Still, all of a sudden, as they turned the dog-leg curve onto Manatial proper, trucks, with their banks of speakers and the beating of the Indian dancers' tom-toms, announced at some distance the approach of a celebration. But before I could get my ear-plugs in, pandemonium broke loose.
In the lead was a large truck brightly decorated with balloons and such, with people on its flatbed, like a float in a parade, which in fact it was. Then came a truck with speakers, then dancers, then an Indian troupe with drums, then another truck with speakers leading yet more costumed dancers. The float-in-a-parade truck stopped up the street a bit under the big tree that partially blocks the road. The first speaker truck followed it past, then turned around and crossed back in front of our house, then stopped as the other truck with speakers went by and took up its position on the other side of our house, not far from where the parade-float truck was parked. Each bank of speakers, pointing backwards off each truck, were aimed at the space directly in front of our house. Blasting their distinct music, not more than 10 yards apart, it was as if they were dueling and we were caught in the cross-fire.
This video lasts 17 seconds. ***
By this time, with my earplugs in, my hat on and my cellphone camera in hand, I went out, not so much to join the party as to marvel at it. Dancers, ate food and ice cream, drank to rehydrated themselves under the midday sun, but mostly they danced... vigorously. Veronica's poor dog was nearly out of her mind with all the noise, including those aerial quarter sticks of dynamite they call cuetes.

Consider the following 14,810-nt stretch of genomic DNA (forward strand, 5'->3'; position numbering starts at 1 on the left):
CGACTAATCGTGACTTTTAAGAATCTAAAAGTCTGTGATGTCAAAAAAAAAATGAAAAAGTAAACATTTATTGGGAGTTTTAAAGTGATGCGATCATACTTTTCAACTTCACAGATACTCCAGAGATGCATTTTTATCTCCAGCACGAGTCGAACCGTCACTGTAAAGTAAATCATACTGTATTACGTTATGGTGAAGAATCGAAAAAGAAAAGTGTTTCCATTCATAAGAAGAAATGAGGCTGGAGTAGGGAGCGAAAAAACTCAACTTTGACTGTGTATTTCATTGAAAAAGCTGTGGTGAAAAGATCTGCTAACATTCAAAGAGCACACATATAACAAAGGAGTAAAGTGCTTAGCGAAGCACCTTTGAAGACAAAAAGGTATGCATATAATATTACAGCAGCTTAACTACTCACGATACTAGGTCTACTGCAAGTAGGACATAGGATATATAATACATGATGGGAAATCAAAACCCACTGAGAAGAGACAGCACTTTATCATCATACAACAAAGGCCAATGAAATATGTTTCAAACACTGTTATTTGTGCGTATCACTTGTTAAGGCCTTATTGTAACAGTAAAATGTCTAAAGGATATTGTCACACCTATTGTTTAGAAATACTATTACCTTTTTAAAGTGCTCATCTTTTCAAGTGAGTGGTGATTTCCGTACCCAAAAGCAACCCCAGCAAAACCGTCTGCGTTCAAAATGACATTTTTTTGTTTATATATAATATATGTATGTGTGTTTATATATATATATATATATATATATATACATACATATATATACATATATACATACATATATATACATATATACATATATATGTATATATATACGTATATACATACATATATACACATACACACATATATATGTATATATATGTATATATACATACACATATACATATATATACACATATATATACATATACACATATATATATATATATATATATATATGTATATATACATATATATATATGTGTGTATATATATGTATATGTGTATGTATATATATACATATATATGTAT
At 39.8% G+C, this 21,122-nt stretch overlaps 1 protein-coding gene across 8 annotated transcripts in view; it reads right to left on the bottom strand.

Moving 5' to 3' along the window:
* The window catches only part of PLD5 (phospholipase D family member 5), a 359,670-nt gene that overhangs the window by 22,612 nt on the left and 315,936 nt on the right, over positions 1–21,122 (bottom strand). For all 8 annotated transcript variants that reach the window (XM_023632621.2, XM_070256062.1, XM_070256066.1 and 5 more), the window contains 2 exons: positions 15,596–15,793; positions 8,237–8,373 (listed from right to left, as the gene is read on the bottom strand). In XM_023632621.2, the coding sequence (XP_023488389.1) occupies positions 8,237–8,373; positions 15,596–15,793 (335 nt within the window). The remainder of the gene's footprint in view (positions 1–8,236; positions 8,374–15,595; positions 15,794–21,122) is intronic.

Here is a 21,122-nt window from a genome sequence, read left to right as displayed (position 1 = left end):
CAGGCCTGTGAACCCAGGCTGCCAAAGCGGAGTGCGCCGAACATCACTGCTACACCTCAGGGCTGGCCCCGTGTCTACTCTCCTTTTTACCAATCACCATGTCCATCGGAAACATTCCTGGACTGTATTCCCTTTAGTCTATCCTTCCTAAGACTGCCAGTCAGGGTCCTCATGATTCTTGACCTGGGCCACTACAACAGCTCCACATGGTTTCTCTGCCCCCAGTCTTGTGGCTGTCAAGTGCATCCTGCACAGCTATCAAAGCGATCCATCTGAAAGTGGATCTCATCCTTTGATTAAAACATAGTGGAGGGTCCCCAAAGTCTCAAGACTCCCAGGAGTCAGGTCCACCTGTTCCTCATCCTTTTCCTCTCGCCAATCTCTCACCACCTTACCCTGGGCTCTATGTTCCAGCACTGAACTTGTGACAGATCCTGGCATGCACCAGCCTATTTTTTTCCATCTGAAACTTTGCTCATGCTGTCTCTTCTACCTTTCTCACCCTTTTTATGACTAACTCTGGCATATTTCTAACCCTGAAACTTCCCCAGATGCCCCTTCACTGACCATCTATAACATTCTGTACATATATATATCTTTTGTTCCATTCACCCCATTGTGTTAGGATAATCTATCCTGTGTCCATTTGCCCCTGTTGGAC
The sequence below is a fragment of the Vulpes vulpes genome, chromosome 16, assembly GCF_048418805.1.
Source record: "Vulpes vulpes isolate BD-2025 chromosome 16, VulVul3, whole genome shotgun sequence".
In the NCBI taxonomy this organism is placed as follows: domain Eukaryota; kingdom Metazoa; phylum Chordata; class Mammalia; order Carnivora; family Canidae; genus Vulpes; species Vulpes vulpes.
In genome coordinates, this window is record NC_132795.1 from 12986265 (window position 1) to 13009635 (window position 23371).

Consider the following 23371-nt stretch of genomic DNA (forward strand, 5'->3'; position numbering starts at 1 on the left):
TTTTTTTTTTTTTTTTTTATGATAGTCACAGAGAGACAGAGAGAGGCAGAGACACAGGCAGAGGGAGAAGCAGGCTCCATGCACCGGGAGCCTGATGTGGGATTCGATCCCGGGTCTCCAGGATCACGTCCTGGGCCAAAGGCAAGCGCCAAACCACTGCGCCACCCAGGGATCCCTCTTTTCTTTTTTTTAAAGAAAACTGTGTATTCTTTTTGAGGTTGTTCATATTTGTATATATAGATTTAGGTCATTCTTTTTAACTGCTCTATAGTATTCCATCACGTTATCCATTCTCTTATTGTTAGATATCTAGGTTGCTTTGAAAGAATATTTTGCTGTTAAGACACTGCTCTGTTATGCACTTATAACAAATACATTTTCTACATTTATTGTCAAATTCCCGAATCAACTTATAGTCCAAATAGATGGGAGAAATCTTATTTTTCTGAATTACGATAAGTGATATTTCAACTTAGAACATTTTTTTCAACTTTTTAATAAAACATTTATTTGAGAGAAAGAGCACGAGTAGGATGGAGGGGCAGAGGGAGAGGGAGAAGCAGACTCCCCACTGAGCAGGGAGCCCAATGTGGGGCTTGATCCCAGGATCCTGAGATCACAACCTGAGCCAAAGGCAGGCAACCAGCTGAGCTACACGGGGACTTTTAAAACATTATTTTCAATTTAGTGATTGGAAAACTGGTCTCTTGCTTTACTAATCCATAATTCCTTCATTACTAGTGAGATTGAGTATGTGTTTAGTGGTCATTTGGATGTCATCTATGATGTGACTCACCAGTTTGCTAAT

I've seen the Los Locos parade various times, but this was more intimate, more approachable. This contingent of the larger parade arrived in our neck of the woods at 3pm, having already been dancing through the street since 10am. I liked the dancing, the spirit of the dancing. These people had umph. But I more intrigued seeing the dancers on break, eating and drinking. I wish now that I had taken photos of the men painted red and in feathers as they drank beer and ate popsicles. But, like the dog, I was a bit overwhelmed. The activity was frenetic. The noise was impressive, even by Mexican standards. I retreated for a while, looking down from our third-floor veranda, but the sun and the hub-bub, even at that remove, were just too much, forcing me inside.
This video lasts 11 seconds. ***
Now, with night fully fallen, the show is over, The after parties, even those in the distance, have finished. The neighborhood dogs are as calm as they get. Drifting in through the window come the chirping of some patio crickets, the drone and wooshes of vehicles on the libramiento and, now and again, the explosion of a distant cuete.
The show is over, but an intangible something of it lingers yet. As glad as I am that the tumult is over, I am even more pleased that I can feel its spirit still resonating, out there in the night, drifting through this open window.
That said, I'm going to fix myself something to eat and give my good dog a bone. Mexicans as we are, she by birth and I by acculturation, Los Locos carrying on outside our front door for hours was a bit much for the both of us. These people know how to party.